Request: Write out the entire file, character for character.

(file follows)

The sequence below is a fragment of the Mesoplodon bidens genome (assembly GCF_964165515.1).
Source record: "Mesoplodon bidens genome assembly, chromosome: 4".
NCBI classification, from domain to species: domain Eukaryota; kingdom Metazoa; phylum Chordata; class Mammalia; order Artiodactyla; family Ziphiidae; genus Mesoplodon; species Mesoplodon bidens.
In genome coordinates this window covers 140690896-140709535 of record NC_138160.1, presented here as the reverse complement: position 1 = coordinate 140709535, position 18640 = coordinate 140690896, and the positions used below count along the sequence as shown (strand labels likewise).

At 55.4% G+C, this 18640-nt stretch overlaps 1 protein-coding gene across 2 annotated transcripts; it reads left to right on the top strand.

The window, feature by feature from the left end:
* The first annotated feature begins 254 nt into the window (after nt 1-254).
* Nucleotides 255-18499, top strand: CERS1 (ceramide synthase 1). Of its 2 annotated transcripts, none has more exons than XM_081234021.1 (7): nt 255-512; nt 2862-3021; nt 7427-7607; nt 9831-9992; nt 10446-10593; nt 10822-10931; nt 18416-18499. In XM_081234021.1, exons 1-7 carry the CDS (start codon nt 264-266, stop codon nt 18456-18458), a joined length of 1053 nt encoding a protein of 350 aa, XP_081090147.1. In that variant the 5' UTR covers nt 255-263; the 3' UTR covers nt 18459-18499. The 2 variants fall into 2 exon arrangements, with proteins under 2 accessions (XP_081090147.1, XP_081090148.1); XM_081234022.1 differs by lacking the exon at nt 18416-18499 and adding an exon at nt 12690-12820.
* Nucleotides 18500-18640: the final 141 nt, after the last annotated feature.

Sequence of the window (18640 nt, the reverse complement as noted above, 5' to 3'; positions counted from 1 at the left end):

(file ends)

The sequence below is a fragment of the Mesoplodon bidens genome (assembly GCF_964165515.1).
Source record: "Mesoplodon bidens genome assembly, chromosome: 4".
NCBI classification, from domain to species: domain Eukaryota; kingdom Metazoa; phylum Chordata; class Mammalia; order Artiodactyla; family Ziphiidae; genus Mesoplodon; species Mesoplodon bidens.
In genome coordinates this window covers 140690896-140709535 of record NC_138160.1, presented here as the reverse complement: position 1 = coordinate 140709535, position 18640 = coordinate 140690896, and the positions used below count along the sequence as shown (strand labels likewise).

At 55.4% G+C, this 18640-nt stretch overlaps 1 protein-coding gene across 2 annotated transcripts; it reads left to right on the top strand.

The window, feature by feature from the left end:
* The first annotated feature begins 254 nt into the window (after nt 1-254).
* Nucleotides 255-18499, top strand: CERS1 (ceramide synthase 1). Of its 2 annotated transcripts, none has more exons than XM_081234021.1 (7): nt 255-512; nt 2862-3021; nt 7427-7607; nt 9831-9992; nt 10446-10593; nt 10822-10931; nt 18416-18499. In XM_081234021.1, exons 1-7 carry the CDS (start codon nt 264-266, stop codon nt 18456-18458), a joined length of 1053 nt encoding a protein of 350 aa, XP_081090147.1. In that variant the 5' UTR covers nt 255-263; the 3' UTR covers nt 18459-18499. The 2 variants fall into 2 exon arrangements, with proteins under 2 accessions (XP_081090147.1, XP_081090148.1); XM_081234022.1 differs by lacking the exon at nt 18416-18499 and adding an exon at nt 12690-12820.
* Nucleotides 18500-18640: the final 141 nt, after the last annotated feature.

Sequence of the window (18640 nt, the reverse complement as noted above, 5' to 3'; positions counted from 1 at the left end):